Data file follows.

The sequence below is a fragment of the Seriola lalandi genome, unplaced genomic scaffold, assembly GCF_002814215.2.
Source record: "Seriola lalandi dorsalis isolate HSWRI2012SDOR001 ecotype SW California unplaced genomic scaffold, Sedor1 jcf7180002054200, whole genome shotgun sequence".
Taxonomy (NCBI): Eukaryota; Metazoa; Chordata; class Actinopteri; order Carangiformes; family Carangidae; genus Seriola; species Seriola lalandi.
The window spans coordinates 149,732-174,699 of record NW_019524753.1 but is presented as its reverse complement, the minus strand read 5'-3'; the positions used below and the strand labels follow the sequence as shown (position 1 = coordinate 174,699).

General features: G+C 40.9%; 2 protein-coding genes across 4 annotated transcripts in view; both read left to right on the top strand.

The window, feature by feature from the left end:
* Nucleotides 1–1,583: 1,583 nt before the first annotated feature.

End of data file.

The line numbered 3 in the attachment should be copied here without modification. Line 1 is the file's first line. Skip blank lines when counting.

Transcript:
Taxonomy (NCBI): Eukaryota; Metazoa; Chordata; class Actinopteri; order Carangiformes; family Carangidae; genus Seriola; species Seriola lalandi.